Share This Page

Penguins notebook: Rivalry with Capitals as heated as ever

| Thursday, Feb. 7, 2013, 9:16 p.m.

The rivalry between the Penguins and Capitals seems to have faded since the teams met in the Winter Classic two years ago, largely because of Alex Ovechkin's diminished production and Sidney Crosby's inability to get healthy.

Still, players on each side maintain the rivalry remains heated.

“It's always a big deal when we play these guys,” Washington center Jason Chimera said. “I don't think that's going to change anytime soon. Look at the names on the back of the sweaters on these teams. Lots of talent there.”

Ovechkin is always the center of attention when the Capitals come to town and smiled sheepishly when asked about having only five points in the first 10 games.

The Washington captain admitted he must play better and did note one difficult aspect of this season.

“Right wing,” he said. “It's new to me. I'm still learning.”

Ovechkin has played almost his entire career on the left side, but new Washington coach Adam Oates moved him to the right side this season.

• NHL data confirmed the Penguins remain among the league's most popular teams. The league released information Thursday that shows four Penguins jerseys among the 13 best sellers in the NHL in January. No other team has more than one player in the top 13. Sidney Crosby (third), James Neal (fifth), Kris Letang (sixth) and Evgeni Malkin (13th) all found themselves in the top 20. The top sales belonged to Philadelphia's Claude Giroux followed by Chicago's Jonathan Toews. New York Rangers captain Ryan Callahan was fourth.

• The Penguins played without Letang on Thursday. The defenseman left during the morning skate, after which coach Dan Bylsma called him a “game-time decision.” It is believed Letang sustained the lower-body injury during the team's recent road trip to Washington and Long Island, N.Y.

• Center Dustin Jeffrey and LW Eric Tangradi were healthy scratches again. Tangradi has been scratched six games in a row, while Jeffrey has been out the past four games.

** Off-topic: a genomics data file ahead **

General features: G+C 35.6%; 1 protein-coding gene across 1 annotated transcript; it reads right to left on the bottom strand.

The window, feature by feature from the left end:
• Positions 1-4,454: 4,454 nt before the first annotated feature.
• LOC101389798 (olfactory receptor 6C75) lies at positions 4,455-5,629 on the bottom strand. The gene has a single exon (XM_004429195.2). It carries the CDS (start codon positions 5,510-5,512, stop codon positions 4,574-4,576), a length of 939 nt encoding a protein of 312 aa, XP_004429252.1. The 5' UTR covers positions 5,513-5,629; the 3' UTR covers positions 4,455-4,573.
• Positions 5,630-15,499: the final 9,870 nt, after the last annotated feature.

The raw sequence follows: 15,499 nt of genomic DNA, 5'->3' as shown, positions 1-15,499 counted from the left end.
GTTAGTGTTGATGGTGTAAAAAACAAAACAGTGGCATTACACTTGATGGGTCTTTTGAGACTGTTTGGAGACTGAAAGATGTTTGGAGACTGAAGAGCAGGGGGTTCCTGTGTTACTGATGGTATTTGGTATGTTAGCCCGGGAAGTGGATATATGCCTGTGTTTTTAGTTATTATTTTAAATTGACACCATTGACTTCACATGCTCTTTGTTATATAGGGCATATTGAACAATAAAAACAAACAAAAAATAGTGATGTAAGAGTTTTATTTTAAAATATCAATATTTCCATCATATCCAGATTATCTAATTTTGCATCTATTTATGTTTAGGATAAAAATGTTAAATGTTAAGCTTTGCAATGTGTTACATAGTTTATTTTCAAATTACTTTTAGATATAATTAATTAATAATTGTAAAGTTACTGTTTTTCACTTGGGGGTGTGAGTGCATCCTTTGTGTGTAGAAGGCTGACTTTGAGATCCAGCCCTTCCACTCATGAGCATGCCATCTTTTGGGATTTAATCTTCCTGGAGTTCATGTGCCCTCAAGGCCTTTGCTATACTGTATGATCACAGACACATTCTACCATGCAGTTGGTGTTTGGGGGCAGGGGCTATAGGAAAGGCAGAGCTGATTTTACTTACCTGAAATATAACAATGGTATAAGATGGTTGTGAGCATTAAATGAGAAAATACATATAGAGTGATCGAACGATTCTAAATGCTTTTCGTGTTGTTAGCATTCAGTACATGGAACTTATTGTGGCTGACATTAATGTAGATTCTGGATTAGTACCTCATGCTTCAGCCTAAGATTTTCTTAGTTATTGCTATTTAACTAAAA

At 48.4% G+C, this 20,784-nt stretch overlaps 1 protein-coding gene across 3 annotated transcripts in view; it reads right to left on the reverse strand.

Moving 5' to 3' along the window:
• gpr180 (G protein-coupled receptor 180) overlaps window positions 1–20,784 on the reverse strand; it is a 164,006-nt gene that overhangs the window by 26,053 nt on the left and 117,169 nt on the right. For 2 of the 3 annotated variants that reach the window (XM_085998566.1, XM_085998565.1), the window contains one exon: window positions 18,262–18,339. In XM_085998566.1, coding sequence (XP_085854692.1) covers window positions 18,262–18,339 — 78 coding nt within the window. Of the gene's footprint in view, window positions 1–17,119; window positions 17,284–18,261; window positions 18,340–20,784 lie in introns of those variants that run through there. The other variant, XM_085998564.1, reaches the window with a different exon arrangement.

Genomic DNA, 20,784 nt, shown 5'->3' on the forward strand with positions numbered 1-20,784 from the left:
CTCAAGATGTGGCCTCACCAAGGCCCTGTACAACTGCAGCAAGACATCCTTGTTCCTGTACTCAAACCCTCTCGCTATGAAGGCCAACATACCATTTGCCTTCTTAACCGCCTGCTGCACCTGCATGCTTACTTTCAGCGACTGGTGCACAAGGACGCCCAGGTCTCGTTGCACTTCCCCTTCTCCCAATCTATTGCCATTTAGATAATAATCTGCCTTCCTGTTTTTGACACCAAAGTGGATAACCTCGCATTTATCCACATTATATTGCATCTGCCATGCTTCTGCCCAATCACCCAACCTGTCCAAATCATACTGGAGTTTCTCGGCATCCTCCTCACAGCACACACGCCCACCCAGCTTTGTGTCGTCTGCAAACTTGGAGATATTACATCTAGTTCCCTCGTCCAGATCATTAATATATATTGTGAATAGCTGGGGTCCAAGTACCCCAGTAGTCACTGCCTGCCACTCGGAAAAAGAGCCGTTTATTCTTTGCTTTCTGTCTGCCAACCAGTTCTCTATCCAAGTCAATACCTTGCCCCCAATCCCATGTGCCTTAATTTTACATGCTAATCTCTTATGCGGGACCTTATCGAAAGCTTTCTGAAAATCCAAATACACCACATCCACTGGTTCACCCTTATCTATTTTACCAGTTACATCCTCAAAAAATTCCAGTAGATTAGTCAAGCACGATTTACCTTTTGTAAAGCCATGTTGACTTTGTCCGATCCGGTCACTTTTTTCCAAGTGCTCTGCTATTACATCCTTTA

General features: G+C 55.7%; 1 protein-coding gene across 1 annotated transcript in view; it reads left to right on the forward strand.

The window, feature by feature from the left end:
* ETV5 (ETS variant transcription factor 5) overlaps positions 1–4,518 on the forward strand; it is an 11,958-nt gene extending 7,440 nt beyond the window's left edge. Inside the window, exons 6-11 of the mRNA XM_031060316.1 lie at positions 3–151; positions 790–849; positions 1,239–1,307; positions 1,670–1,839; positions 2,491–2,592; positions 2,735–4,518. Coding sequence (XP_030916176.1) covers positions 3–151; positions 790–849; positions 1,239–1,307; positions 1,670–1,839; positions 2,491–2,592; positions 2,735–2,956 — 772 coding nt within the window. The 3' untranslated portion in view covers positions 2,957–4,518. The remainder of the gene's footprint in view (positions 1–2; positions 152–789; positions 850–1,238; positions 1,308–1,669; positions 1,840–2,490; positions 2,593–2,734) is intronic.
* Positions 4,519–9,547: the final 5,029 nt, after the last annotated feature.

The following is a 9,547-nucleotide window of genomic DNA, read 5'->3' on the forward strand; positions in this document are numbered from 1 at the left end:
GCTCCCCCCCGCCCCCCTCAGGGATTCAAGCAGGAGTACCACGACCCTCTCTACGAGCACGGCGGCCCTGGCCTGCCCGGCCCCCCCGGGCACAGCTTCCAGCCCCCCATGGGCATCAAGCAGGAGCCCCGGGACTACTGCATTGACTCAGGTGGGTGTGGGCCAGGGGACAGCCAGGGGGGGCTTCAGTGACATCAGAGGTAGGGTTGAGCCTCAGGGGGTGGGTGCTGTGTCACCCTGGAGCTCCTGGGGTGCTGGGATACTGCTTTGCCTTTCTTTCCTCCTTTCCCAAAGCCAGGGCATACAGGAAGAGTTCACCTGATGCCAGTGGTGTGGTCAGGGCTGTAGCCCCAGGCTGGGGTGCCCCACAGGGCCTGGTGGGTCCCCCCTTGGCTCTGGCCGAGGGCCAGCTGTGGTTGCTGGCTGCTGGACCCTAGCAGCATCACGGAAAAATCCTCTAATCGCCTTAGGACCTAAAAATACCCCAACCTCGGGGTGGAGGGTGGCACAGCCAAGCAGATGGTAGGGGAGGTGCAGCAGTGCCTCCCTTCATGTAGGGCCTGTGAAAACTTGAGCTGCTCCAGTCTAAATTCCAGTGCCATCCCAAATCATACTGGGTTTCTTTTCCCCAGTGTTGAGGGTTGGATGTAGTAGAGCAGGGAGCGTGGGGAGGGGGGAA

—Josh Yohe

TribLIVE commenting policy

You are solely responsible for your comments and by using TribLive.com you agree to our Terms of Service.

We moderate comments. Our goal is to provide substantive commentary for a general readership. By screening submissions, we provide a space where readers can share intelligent and informed commentary that enhances the quality of our news and information.

While most comments will be posted if they are on-topic and not abusive, moderating decisions are subjective. We will make them as carefully and consistently as we can. Because of the volume of reader comments, we cannot review individual moderation decisions with readers.

We value thoughtful comments representing a range of views that make their point quickly and politely. We make an effort to protect discussions from repeated comments either by the same reader or different readers

We follow the same standards for taste as the daily newspaper. A few things we won't tolerate: personal attacks, obscenity, vulgarity, profanity (including expletives and letters followed by dashes), commercial promotion, impersonations, incoherence, proselytizing and SHOUTING. Don't include URLs to Web sites.

We do not edit comments. They are either approved or deleted. We reserve the right to edit a comment that is quoted or excerpted in an article. In this case, we may fix spelling and punctuation.

We welcome strong opinions and criticism of our work, but we don't want comments to become bogged down with discussions of our policies and we will moderate accordingly.

We appreciate it when readers and people quoted in articles or blog posts point out errors of fact or emphasis and will investigate all assertions. But these suggestions should be sent via e-mail. To avoid distracting other readers, we won't publish comments that suggest a correction. Instead, corrections will be made in a blog post or in an article.